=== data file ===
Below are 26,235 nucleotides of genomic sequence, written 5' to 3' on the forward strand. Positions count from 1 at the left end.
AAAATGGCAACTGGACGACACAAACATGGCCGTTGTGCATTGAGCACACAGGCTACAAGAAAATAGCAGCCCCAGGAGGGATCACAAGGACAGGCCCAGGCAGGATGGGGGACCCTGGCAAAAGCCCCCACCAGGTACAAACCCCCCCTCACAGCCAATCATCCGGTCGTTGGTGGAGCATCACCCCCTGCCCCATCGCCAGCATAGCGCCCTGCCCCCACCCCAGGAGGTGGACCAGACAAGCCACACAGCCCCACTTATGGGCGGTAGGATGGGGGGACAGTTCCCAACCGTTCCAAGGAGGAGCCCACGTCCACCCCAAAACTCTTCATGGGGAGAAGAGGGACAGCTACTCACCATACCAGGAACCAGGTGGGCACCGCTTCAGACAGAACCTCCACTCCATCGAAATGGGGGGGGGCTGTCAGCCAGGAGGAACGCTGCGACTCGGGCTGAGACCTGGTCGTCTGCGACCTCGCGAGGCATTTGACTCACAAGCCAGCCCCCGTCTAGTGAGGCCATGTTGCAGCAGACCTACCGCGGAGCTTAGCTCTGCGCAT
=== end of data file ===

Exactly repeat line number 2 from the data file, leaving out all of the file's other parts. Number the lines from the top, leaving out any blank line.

AAAATGGCAACTGGACGACACAAACATGGCCGTTGTGCATTGAGCACACAGGCTACAAGAAAATAGCAGCCCCAGGAGGGATCACAAGGACAGGCCCAGGCAGGATGGGGGACCCTGGCAAAAGCCCCCACCAGGTACAAACCCCCCCTCACAGCCAATCATCCGGTCGTTGGTGGAGCATCACCCCCTGCCCCATCGCCAGCATAGCGCCCTGCCCCCACCCCAGGAGGTGGACCAGACAAGCCACACAGCCCCACTTATGGGCGGTAGGATGGGGGGACAGTTCCCAACCGTTCCAAGGAGGAGCCCACGTCCACCCCAAAACTCTTCATGGGGAGAAGAGGGACAGCTACTCACCATACCAGGAACCAGGTGGGCACCGCTTCAGACAGAACCTCCACTCCATCGAAATGGGGGGGGGCTGTCAGCCAGGAGGAACGCTGCGACTCGGGCTGAGACCTGGTCGTCTGCGACCTCGCGAGGCATTTGACTCACAAGCCAGCCCCCGTCTAGTGAGGCCATGTTGCAGCAGACCTACCGCGGAGCTTAGCTCTGCGCAT